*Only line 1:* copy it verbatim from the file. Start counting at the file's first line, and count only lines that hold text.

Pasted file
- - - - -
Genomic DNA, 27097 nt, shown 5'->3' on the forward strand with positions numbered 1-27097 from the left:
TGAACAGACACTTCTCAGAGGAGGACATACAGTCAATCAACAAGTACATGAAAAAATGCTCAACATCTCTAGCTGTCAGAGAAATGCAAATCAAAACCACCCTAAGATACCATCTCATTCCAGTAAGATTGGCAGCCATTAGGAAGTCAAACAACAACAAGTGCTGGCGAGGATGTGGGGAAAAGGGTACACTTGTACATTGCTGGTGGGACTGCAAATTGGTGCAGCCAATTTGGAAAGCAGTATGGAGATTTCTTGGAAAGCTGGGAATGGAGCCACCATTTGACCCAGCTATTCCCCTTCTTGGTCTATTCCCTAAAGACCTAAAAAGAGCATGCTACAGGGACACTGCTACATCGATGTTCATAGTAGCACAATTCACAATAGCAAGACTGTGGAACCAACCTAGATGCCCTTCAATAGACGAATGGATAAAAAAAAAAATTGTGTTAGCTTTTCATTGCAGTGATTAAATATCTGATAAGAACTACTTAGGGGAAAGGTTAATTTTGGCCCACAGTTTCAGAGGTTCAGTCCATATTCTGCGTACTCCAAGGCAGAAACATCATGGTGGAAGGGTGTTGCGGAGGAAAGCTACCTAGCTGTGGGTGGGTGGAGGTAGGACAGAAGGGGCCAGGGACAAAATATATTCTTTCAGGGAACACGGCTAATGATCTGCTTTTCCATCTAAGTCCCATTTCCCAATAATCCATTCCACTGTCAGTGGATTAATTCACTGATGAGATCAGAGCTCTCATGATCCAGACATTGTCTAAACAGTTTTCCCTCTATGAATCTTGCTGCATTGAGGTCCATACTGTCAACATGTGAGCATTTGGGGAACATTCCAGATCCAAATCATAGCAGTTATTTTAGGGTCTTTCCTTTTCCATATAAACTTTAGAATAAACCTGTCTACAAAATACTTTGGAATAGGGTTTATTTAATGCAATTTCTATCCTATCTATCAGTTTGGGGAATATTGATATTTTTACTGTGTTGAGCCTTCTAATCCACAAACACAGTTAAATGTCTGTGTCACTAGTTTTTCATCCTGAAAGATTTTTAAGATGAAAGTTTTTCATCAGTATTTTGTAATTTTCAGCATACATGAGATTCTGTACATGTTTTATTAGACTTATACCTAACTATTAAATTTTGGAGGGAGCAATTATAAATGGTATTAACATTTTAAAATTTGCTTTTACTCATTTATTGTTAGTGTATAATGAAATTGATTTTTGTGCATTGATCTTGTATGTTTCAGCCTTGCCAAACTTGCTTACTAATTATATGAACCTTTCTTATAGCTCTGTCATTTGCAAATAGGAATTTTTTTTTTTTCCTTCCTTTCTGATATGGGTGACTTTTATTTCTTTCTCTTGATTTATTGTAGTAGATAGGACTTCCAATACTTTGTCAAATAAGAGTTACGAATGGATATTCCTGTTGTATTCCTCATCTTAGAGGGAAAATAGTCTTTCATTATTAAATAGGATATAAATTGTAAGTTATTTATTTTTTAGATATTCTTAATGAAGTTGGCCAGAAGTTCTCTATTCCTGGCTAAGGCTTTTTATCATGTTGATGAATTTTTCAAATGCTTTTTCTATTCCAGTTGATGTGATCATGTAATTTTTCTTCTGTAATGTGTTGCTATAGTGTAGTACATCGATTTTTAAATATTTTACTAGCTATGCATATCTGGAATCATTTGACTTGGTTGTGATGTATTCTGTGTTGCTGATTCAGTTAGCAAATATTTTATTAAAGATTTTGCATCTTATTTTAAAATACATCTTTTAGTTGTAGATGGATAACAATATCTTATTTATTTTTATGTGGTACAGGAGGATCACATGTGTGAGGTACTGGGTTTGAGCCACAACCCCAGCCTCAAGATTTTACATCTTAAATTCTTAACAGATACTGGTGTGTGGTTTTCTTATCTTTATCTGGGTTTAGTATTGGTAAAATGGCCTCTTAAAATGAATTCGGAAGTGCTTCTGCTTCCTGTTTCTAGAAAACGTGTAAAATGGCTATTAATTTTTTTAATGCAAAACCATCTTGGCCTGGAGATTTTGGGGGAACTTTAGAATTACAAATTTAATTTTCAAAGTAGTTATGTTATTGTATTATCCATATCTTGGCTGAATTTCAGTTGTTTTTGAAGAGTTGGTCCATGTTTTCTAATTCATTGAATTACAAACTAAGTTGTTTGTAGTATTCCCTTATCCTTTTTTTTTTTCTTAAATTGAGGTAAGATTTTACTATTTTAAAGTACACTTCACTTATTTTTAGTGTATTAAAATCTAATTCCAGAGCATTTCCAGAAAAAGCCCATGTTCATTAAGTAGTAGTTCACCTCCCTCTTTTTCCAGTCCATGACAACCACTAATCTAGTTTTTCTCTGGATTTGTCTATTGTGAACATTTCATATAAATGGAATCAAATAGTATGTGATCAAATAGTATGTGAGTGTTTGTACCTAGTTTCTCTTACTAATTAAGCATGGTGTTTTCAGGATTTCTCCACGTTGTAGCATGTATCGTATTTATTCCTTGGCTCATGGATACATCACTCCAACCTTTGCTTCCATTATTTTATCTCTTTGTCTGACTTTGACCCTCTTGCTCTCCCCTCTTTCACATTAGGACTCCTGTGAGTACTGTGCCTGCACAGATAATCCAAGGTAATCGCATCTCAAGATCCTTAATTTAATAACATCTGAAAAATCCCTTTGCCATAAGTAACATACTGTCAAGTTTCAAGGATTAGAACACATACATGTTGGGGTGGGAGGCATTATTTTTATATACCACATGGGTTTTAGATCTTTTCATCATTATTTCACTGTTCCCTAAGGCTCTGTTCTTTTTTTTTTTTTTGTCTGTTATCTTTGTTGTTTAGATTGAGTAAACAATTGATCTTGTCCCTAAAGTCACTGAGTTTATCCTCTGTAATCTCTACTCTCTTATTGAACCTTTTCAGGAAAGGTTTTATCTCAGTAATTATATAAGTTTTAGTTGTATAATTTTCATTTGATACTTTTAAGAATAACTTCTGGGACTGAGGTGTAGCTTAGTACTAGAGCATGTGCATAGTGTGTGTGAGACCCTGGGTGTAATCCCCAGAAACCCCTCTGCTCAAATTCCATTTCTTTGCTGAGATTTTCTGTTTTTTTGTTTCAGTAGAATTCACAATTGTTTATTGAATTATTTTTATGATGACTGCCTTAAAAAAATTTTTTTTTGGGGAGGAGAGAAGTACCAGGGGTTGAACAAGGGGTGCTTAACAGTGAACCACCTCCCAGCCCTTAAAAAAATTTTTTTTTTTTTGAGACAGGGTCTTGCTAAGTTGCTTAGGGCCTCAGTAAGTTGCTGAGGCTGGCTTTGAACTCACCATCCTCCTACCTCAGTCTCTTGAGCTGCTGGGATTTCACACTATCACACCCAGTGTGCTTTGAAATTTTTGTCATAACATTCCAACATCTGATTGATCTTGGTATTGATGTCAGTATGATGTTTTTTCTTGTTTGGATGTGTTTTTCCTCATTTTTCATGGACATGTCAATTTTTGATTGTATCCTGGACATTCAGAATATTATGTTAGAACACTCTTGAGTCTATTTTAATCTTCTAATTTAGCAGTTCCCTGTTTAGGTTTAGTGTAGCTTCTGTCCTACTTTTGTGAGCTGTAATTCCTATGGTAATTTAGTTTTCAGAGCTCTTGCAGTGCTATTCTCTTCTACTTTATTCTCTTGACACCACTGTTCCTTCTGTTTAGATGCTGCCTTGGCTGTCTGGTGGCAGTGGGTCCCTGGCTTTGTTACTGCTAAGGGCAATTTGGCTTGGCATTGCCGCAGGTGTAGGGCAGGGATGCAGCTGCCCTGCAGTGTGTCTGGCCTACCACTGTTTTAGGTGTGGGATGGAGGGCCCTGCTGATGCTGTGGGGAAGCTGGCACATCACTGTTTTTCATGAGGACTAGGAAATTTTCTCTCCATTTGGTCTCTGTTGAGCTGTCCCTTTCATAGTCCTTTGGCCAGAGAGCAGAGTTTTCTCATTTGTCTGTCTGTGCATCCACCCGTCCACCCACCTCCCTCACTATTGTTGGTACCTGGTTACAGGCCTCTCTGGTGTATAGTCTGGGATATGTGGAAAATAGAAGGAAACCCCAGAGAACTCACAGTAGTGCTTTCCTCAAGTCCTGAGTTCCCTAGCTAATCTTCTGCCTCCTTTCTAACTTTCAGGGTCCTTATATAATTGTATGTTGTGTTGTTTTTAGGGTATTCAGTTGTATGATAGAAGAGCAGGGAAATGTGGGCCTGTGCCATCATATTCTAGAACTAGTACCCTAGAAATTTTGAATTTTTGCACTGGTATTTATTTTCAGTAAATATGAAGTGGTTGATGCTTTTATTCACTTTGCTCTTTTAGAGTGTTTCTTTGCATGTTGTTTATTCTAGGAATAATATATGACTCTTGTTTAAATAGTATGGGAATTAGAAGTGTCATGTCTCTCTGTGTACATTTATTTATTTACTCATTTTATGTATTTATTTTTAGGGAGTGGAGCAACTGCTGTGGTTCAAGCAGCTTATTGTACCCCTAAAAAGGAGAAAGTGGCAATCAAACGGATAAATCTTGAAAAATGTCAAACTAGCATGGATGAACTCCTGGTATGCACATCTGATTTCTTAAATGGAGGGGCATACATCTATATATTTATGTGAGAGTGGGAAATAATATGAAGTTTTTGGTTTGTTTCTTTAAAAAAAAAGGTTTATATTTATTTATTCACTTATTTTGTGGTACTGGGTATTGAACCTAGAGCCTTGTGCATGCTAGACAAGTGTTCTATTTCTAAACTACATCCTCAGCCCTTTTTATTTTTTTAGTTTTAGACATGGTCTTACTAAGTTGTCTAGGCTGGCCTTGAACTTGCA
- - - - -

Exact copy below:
Genomic DNA, 27097 nt, shown 5'->3' on the forward strand with positions numbered 1-27097 from the left: